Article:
Movies set in modern-day Arizona usually show the Grand Canyon or the Hoover Dam. Notable on this list is Thelma & Louise, in which Geena Davis and Susan Sarandon drive a 1966 Ford Thunderbird into the Canyon rather than be captured by the FBI, enacting a distaff version Paul Newman and Robert Redford at of the ending of Butch Cassidy & the Sundance Kid. National Lampoon's Vacation and Natural Born Killers also used Arizona as a backdrop.
The vast majority of movies set in Arizona have been Westerns, including the 1957 and 2007 versions of 3:10 to Yuma, the 1950 film Broken Arrow (not the later John Travolta film of the same title), Fort Apache (not the later Newman film set in The Bronx), Newman's Hombre, Johnny Guitar, A Million Ways to Die In the West, No Name On the Bullet, and all the films based on the 1881 Earps vs. Clantons gunfight, including My Darling Clementine in 1946, Gunfight at the O.K. Corral in 1957, Tombstone in 1993 and Wyatt Earp in 1994.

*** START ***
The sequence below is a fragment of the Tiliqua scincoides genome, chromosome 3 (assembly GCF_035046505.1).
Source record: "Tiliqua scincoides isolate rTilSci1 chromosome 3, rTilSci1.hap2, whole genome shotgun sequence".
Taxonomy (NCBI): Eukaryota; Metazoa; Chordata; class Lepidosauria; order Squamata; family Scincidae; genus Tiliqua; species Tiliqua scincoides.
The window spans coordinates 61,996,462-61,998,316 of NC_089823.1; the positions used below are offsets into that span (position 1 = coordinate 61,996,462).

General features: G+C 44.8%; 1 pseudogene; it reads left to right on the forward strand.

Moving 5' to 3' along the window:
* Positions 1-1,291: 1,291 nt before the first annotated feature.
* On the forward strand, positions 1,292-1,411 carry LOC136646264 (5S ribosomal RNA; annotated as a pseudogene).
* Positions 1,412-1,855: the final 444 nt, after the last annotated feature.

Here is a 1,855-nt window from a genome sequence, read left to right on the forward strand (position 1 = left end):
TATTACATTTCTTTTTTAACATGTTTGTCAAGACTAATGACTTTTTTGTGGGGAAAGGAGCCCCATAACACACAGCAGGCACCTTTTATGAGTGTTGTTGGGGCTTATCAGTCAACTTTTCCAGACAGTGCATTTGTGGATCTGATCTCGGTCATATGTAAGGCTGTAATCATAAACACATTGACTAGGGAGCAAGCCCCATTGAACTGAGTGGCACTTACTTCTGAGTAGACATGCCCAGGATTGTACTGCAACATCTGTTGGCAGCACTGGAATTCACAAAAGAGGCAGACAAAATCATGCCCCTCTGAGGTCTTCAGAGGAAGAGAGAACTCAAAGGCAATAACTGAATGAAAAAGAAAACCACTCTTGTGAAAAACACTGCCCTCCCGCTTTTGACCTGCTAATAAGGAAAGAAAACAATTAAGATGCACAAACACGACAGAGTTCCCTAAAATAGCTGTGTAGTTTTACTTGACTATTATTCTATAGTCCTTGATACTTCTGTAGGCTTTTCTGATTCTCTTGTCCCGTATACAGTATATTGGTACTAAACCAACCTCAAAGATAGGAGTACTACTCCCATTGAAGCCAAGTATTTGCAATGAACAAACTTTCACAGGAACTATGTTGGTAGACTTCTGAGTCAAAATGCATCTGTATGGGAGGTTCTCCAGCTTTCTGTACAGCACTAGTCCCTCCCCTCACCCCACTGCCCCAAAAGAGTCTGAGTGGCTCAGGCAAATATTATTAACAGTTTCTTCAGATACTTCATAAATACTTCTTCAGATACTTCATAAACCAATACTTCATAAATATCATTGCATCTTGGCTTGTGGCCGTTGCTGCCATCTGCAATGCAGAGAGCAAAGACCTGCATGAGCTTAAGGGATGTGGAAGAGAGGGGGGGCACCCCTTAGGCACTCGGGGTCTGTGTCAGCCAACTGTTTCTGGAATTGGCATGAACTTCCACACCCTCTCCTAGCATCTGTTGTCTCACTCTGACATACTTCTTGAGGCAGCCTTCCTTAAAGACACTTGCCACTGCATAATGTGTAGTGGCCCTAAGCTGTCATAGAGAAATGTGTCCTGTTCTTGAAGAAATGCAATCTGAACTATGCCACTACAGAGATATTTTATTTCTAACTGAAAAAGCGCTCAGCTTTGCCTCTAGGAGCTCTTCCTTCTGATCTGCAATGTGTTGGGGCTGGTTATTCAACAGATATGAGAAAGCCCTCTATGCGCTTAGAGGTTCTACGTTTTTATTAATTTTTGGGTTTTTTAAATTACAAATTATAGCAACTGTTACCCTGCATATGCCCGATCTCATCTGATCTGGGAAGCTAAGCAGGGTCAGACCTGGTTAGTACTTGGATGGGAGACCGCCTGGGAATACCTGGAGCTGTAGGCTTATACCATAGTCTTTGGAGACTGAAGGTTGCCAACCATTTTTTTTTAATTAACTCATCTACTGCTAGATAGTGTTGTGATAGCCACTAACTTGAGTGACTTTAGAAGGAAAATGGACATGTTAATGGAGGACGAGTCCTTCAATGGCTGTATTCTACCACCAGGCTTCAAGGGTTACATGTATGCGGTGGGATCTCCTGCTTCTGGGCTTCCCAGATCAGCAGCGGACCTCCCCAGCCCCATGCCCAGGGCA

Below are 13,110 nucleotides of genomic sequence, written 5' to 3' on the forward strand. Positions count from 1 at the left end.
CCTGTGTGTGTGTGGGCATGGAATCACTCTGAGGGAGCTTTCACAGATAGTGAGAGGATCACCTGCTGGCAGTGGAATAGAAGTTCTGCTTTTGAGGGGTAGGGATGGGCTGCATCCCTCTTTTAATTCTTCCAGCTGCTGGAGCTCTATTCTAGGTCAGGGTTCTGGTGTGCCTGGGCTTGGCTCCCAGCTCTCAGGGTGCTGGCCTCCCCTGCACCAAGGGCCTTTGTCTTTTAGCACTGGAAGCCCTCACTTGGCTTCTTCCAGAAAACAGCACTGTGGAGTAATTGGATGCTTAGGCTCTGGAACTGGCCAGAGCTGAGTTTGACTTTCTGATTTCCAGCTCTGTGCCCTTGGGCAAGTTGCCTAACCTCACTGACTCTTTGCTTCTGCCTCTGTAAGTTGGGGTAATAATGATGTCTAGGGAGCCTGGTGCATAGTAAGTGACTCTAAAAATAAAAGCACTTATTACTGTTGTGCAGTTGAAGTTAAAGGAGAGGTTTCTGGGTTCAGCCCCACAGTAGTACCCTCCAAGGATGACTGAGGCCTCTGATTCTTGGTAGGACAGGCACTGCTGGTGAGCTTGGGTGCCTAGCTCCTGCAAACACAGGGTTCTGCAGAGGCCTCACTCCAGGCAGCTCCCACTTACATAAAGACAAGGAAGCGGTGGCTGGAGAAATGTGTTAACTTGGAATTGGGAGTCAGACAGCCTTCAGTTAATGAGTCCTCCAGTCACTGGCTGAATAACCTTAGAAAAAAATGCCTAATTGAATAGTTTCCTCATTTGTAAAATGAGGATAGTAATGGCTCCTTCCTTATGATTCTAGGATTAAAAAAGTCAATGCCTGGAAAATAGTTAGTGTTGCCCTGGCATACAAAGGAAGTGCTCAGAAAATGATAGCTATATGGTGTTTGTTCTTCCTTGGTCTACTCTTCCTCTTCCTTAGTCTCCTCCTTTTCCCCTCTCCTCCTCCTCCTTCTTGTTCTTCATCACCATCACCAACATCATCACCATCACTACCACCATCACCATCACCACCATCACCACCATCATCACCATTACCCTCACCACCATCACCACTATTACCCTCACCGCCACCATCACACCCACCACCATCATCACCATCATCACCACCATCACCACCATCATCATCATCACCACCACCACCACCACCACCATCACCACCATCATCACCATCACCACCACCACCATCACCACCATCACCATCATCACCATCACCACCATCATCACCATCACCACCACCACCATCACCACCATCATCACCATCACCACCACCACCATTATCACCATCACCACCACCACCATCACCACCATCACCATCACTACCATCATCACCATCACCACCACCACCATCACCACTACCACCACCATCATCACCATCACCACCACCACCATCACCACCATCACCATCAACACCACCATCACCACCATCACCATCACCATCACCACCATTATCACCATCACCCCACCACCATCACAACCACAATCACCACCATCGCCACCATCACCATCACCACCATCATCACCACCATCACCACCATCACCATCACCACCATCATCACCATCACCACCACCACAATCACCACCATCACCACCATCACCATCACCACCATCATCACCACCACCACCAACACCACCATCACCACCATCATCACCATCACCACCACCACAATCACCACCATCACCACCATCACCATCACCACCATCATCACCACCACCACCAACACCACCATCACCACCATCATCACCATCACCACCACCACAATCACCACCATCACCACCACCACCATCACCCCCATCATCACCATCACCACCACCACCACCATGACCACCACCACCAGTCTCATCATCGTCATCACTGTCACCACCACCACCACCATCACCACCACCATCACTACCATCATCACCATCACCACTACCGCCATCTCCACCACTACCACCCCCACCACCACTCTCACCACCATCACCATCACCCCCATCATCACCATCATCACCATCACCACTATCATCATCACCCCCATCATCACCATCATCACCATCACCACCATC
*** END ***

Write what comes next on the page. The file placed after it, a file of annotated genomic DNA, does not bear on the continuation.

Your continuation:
If you're a Western buff, and you want to see the site of the legendary gunfight, the official address is 326 East Allen Street, Tombstone, AZ 85638. Re-enactments are held daily. Be advised, though, that it's 184 miles southeast of downtown Phoenix, a 3-hour drive, and ain't no Greyhound or Amtrak service, stranger: You'll have to drive. It's also just 50 miles from the Mexican border.
If you go to Phoenix to see the Mets (or, this season, the Yankees) play the Diamondbacks, be careful of the heat: Inside the ballpark, you should be fine; outside it, it will be as close to hell on Earth as you are ever likely to get. But you should still be able to have a good time in Phoenix.
And, if you're a Met fan, and worse comes to worst, you can always reminisce about the 2001 World Series -- even if your own club had nothing to do with it, and also lost to the Yankees the year before.